The country as it was in 1922 is on display via photos by one of the nation’s pioneer photo documentalists.
The 35 photos of buildings that still exist and some that do not will be on display until Jan. 30. The location is the Centro Internacional para la Conservación del Patrimonio on the San José downtown pedestrian mall.
The Centro is an agency of the Ministerio de Cultura y Juventud.
The photographer is Manuel Gómez Miralles, who lived from 1876 to 1965. From his extensive inventory, completely documented and annotated, he seems to have taken photos of every interesting building, event and disaster in the country for years. Many of his works are on glass plates, the technology of the time. They are in assorted archives, including those at theUniversity de Costa Rica, the Centro and private holdings.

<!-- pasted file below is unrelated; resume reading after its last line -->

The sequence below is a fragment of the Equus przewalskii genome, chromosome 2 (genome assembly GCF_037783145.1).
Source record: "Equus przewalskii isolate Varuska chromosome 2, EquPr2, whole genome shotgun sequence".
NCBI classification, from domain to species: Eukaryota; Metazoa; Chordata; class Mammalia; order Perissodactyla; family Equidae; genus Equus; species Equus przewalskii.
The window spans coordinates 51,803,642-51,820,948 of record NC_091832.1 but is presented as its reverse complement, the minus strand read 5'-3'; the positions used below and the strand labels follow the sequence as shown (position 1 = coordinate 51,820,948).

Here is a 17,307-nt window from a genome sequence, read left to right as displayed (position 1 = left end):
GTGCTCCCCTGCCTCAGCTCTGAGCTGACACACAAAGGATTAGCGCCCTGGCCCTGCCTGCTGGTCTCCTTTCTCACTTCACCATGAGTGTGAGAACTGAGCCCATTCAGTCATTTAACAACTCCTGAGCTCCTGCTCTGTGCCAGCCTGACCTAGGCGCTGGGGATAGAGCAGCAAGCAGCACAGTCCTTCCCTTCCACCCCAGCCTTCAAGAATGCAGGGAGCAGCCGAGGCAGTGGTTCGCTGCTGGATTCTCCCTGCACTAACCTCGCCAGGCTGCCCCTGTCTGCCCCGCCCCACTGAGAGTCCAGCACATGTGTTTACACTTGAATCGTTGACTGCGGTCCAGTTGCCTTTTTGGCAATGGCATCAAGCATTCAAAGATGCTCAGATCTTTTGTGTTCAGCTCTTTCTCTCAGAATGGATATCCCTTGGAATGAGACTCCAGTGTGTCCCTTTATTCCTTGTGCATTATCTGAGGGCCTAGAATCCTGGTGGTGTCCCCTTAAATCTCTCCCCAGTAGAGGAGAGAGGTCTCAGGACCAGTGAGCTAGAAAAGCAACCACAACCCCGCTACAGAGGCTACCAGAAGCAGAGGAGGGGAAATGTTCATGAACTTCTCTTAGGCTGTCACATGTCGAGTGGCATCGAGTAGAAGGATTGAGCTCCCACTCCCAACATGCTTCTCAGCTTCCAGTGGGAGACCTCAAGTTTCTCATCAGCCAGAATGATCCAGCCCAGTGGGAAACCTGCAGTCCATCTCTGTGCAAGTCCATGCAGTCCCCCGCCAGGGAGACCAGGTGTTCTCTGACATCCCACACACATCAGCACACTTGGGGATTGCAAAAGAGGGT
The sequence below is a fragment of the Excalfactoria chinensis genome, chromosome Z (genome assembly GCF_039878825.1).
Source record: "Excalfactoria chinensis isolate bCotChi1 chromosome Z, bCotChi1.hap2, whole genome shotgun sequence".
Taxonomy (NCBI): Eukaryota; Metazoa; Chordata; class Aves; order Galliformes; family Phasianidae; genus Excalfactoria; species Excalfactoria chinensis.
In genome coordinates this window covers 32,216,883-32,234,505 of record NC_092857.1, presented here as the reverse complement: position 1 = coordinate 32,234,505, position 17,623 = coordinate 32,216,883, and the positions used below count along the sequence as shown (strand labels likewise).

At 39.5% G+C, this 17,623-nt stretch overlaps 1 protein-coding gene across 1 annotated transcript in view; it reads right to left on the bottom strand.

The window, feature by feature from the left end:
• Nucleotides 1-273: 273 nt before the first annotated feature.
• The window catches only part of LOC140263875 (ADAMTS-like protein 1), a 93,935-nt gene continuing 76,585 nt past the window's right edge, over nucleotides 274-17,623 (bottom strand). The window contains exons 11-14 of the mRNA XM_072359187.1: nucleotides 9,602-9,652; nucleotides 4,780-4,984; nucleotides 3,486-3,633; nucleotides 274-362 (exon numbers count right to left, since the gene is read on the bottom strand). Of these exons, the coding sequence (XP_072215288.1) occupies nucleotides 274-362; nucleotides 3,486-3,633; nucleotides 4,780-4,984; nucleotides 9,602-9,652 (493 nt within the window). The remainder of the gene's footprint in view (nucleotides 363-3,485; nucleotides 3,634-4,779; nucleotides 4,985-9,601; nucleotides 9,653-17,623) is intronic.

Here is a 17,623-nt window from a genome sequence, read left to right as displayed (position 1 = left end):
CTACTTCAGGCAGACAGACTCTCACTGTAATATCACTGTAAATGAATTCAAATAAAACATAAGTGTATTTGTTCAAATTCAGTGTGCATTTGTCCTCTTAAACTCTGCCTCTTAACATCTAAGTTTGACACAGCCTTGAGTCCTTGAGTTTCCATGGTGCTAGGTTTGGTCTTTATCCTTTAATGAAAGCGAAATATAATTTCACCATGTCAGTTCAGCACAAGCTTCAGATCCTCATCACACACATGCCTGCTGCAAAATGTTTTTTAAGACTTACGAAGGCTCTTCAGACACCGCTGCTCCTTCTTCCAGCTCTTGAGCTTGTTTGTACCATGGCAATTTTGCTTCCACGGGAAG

He documented the damage of the Cartago earthquake in 1910, an explosion in the country’s prison in 1917, assorted fires and other tragedies, including the 1926 Río Virilla rail disaster that killed 360.
The Centro is the agency that provides money for restoring historic buildings, hence the interest in architecture and history.
Rosa Malavassi is the coordinator of the exhibition. The Centro said that the idea is to let those living here and tourists compare the past with what exists now. That way the public can see how buildings have been cared for and not cared for, it said.
Gómez is the go-to source for the history of the area because of his good record keeping. He did the bulk of his work between 1910 and 1950. He is considered the founder of photo journalism in Costa Rica.